Meanwhile, in a real violation of the 1st amendment, government can force products to carry ideological lies on their labels, like FDA requirements that a non-GMO label include the government lie that there’s no difference between real food and GMOs.

      Comment by Russ — May 9, 2012 @ 9:53 am

  2. It is still the case, however, that produce labelled “organic” does NOT have GMOs in it, right?
    I seem to vaguely recall that the FDA wanted to allow GMO’s, or a certain amount of GMOs, into organically labelled food. Unbelievable.
    However, if they allowed GMOs in to “organics,” I believe that would just destroy the value of the organic label, and lessen the FDAs control over the alternative, organic food pipeline. Therefore, corporatist bastards that they are, they will actually NOT try to force gmo into organic food. So far.

    The real solution for the people, of course, is to totally disregard the FDA and all labels, and create marketplaces where the food goes directly from the producer to the consumer, with no labels. Trusted relationships will be the only enforcer and source of policing.
    It will be interesting to see how the FDA reacts to that: can they really pull the raw-milk strategy on lettuce and beans?
    If so, we must practice complete civil disobedience, and disobey laws and regulations and bureaucrats who act against common sense and natural law.

    Comment by publius — May 9, 2012 @ 4:38 pm

    • Yes, anything labeled “organic” cannot have any GMOs nor have been fed any GMOs (in the case of dairy or meat).

      The USDA has wanted to erode this standard for a long time. So has the “industrial organic” complex, the likes of Whole Foods, Organic Valley, Stonyfield, etc. That was the purpose of the 2011 “co-existence” scam. The idea was to support partial deregulation of GM alfalfa, which the USDA admits will inevitably contaminate all alfalfa, rendering the existing model of organic meat and dairy (which depends on non-GM alfalfa) impossible. This accomplished contamination fact would then be used as the pretext to modify the organic certification to allow some GM content. The general goal of the USDA and industrial organic is to gradually further pervert the organic certification so that cheaper GM products can be used, while somehow inducing upper-class foodies to pay that “organic” premium.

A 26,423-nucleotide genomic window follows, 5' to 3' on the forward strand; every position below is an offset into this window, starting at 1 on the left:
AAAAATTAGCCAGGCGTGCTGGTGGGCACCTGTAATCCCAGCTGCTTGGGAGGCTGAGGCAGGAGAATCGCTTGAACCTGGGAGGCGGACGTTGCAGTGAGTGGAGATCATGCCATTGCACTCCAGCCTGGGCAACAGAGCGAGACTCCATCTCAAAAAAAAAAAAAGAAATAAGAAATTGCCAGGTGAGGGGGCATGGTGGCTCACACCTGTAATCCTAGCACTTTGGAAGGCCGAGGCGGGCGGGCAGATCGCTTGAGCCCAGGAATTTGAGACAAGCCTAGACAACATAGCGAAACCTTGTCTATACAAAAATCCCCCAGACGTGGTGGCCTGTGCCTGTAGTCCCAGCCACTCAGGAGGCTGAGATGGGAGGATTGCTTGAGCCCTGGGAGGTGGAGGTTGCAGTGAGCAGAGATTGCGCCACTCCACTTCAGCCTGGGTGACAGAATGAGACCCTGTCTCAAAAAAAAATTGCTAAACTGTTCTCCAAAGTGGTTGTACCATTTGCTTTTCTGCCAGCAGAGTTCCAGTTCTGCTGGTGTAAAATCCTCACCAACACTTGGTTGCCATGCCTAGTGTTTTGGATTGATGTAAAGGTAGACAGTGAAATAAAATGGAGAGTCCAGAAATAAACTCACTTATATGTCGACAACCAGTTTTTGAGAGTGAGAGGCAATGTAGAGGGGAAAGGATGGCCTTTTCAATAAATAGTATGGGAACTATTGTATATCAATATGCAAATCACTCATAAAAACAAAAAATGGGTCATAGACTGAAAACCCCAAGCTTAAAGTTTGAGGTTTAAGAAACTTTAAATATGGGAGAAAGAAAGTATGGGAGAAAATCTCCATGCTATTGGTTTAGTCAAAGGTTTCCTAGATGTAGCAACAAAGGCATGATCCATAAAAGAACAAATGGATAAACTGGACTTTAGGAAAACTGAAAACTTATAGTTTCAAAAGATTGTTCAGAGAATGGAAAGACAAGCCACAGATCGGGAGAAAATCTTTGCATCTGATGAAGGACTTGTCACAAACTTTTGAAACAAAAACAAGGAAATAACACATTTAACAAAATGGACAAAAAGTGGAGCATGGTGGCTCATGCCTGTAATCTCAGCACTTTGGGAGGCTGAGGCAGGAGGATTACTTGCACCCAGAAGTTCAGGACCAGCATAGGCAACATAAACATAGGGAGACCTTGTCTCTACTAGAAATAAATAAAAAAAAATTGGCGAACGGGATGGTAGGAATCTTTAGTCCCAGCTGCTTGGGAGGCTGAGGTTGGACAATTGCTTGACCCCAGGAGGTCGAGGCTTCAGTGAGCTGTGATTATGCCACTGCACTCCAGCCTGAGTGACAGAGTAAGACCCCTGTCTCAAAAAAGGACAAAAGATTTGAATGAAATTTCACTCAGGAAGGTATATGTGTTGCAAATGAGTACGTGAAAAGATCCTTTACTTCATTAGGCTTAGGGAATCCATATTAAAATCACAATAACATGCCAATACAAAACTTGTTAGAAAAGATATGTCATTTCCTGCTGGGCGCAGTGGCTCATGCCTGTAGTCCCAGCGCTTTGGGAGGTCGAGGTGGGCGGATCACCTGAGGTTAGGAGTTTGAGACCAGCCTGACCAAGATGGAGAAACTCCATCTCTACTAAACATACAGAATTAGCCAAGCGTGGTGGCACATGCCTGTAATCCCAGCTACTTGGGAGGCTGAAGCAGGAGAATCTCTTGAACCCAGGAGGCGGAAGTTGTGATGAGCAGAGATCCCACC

As it turned out, this was far too subtle for Monsanto and the gang. The joke was on Whole Foods when Obama directly intervened, ordering Vilsack to undertake full dereg of GM alfalfa. Industrial organic went out on a limb to support this idiotic and malevolent “co-existence” notion, and ended up getting sold out. Couldn’t happen to a nicer bunch of scumbags. Now the CEO of Stonyfield is running around calling upon everyone to fight. Too bad we already know his real agenda. Oh well, maybe he’s seen the light…(not likely)

      I agree that while some labels and credentials may have some use (and as I wrote in that previous post, the campaign for them can have some salutary effects), in the end there will be no substitute for citizen (in this case, eater) vigilance, local customers knowing local producers, and the abolition and transcendence of the whole producer/consumer dichotomy.

      It’s also true that if food fascism continues on its current vector, our only choice will be civil disobedience, resistance, direct action, and mutual aid. I recently started arguing that at this blog

      http://www.thecompletepatient.com/

      where an interesting food movement discussion is ongoing.

      Comment by Russ — May 9, 2012 @ 5:44 pm

      • Agree with the last two paragraphs. Changing our behavior should not be our only, last choice.. it should be our will ? desire ?
        In France, the hypermarchés are losing business because people are buying less in them, and CHOOSING to buy on farmer’s markets, from local producers.